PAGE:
Protein-based weight-loss plan targets insulin controlThe concept of weight loss through insulin control is the basis of the Ideal Protein weight-loss plan.
By: Tracy Frank, INFORUM
The concept of weight loss through insulin control is the basis of the Ideal Protein weight-loss plan.
The diet is a meal replacement system that combines a dieter’s vegetables, salads and lean animal protein with Ideal Protein foods, like shake mixes, soups, pudding, bars, even pancakes, cookies, and mixes for spaghetti Bolognese.
Michael Jorgensen, a chiropractor and certified wellness practitioner who owns Red River Wellness, Chiropractic & Weightloss in Fargo and Grand Forks, started offering the Ideal Protein plan at his Fargo clinic in June of 2010.
“It’s based on science. That’s what really attracted me to the program,” Jorgensen said. “It’s not based on some get-rich-quick diet program that I need to sell to my patients. We’re seeing real changes in their blood chemistries and their cholesterols and their blood pressures. Their bodies are returning to well-being, and that’s what’s so powerful about this.”
Only licensed health care providers can sell the product so weight loss can be monitored, Jorgensen said.
The diet targets insulin, which determines whether the body stores or burns fat, he said.
“The concept is to have people eat a steady supply of calories and healthy protein throughout the day to maintain stable blood sugar levels,” Jorgensen said. “When we keep carbohydrates virtually out of the system, insulin is not there, which allows the body to burn its fat stores.”
Jamie Benson, of Fargo, lost 80 pounds and 71 inches in 24 weeks on the plan.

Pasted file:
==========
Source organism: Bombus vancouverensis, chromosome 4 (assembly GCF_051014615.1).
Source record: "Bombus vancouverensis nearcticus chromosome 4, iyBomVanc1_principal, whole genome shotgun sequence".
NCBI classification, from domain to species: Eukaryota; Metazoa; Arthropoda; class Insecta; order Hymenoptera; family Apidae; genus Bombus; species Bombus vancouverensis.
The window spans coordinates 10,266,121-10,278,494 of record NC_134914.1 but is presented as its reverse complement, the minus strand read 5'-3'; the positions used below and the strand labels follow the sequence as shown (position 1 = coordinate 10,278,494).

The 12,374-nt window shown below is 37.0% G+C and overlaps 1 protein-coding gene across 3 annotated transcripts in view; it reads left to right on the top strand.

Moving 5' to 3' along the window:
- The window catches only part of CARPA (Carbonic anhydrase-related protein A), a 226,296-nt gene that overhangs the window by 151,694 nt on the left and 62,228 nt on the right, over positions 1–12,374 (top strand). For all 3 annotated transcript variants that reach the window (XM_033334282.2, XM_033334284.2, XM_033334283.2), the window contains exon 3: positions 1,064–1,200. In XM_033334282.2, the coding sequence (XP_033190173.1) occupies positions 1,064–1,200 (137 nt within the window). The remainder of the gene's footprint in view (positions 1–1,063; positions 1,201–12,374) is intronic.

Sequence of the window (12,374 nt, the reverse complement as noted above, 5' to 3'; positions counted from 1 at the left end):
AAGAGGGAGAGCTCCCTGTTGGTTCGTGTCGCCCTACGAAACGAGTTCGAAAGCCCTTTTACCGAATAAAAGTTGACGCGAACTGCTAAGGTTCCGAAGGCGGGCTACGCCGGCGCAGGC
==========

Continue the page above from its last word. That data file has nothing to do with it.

“I started it because I had two co-workers on the program and was really impressed by how fast they lost weight,” Benson said. “And they were happy people; they weren’t crabby because they couldn’t eat.”
She said it was difficult at first, but she got used to the diet. She’s also gotten rid of her heartburn and is a happier person, she said.
“I used food a lot to cope with my emotions,” she said. “Now I’m learning healthier ways to cope.”
The program also teaches people the proper combinations of carbohydrates and proteins and how to make better food choices, said Stacy Wahl, wellness coordinator at Red River Wellness.
The difference between Ideal Protein and an Atkins-type diet, is that Atkins is very acidic, she said. She said the body also absorbs protein better from the Ideal Protein foods.
The diet is restricted to about 850 to 900 calories a day, but Jorgensen said it’s better than just eating an 850-calorie diet because it’s restricting insulin production and getting the body to burn fat instead of muscle.
“Anybody can starve themselves to lose weight,” he said. “That’s not what we’re trying to do. We’re trying to get the body to retain its muscle and burn only fat.”
The program costs $310 to start. That includes a consultation fee, nine days’ worth of food, and a month’s supply of vitamin and mineral supplements. A week’s worth of about three Ideal Protein foods cost $85. For about a month on the program, it would cost about $565.
“I just have high hopes,” Jorgensen said. “From what we’ve seen over the past few years, this is one of the big weapons we can use as a culture to beat back diabetes, obesity, high blood pressure, high cholesterol. I’ve not seen it fail.”
Always check with your health care provider before making major dietary changes.
Readers can reach Forum reporter Tracy Frank at (701) 241-5526